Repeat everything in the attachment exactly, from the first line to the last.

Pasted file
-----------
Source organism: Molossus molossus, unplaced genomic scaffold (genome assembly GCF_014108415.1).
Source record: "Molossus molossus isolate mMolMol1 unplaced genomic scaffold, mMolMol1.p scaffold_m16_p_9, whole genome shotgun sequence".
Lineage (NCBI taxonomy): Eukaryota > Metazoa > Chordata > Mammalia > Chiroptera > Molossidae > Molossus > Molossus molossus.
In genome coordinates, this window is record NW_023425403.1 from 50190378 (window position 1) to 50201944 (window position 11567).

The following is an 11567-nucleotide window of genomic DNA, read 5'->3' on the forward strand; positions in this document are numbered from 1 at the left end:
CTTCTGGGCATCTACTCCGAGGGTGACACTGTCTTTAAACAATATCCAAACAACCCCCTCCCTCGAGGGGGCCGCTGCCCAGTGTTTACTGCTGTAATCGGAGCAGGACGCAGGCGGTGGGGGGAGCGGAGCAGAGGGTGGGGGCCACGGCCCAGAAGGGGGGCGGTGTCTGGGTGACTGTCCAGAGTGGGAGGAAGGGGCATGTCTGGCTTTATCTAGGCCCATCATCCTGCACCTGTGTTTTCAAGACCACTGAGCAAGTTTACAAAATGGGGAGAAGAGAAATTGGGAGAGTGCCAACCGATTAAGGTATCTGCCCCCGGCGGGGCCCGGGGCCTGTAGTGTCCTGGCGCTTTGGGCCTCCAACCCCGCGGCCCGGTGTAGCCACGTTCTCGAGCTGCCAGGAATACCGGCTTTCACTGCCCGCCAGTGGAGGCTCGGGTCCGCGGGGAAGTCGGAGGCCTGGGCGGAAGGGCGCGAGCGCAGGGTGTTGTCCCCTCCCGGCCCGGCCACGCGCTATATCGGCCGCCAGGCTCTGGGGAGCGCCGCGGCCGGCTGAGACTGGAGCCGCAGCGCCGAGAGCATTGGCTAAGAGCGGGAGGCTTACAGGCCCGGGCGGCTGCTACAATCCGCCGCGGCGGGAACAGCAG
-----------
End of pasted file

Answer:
Source organism: Molossus molossus, unplaced genomic scaffold (genome assembly GCF_014108415.1).
Source record: "Molossus molossus isolate mMolMol1 unplaced genomic scaffold, mMolMol1.p scaffold_m16_p_9, whole genome shotgun sequence".
Lineage (NCBI taxonomy): Eukaryota > Metazoa > Chordata > Mammalia > Chiroptera > Molossidae > Molossus > Molossus molossus.
In genome coordinates, this window is record NW_023425403.1 from 50190378 (window position 1) to 50201944 (window position 11567).

The following is an 11567-nucleotide window of genomic DNA, read 5'->3' on the forward strand; positions in this document are numbered from 1 at the left end:
CTTCTGGGCATCTACTCCGAGGGTGACACTGTCTTTAAACAATATCCAAACAACCCCCTCCCTCGAGGGGGCCGCTGCCCAGTGTTTACTGCTGTAATCGGAGCAGGACGCAGGCGGTGGGGGGAGCGGAGCAGAGGGTGGGGGCCACGGCCCAGAAGGGGGGCGGTGTCTGGGTGACTGTCCAGAGTGGGAGGAAGGGGCATGTCTGGCTTTATCTAGGCCCATCATCCTGCACCTGTGTTTTCAAGACCACTGAGCAAGTTTACAAAATGGGGAGAAGAGAAATTGGGAGAGTGCCAACCGATTAAGGTATCTGCCCCCGGCGGGGCCCGGGGCCTGTAGTGTCCTGGCGCTTTGGGCCTCCAACCCCGCGGCCCGGTGTAGCCACGTTCTCGAGCTGCCAGGAATACCGGCTTTCACTGCCCGCCAGTGGAGGCTCGGGTCCGCGGGGAAGTCGGAGGCCTGGGCGGAAGGGCGCGAGCGCAGGGTGTTGTCCCCTCCCGGCCCGGCCACGCGCTATATCGGCCGCCAGGCTCTGGGGAGCGCCGCGGCCGGCTGAGACTGGAGCCGCAGCGCCGAGAGCATTGGCTAAGAGCGGGAGGCTTACAGGCCCGGGCGGCTGCTACAATCCGCCGCGGCGGGAACAGCAG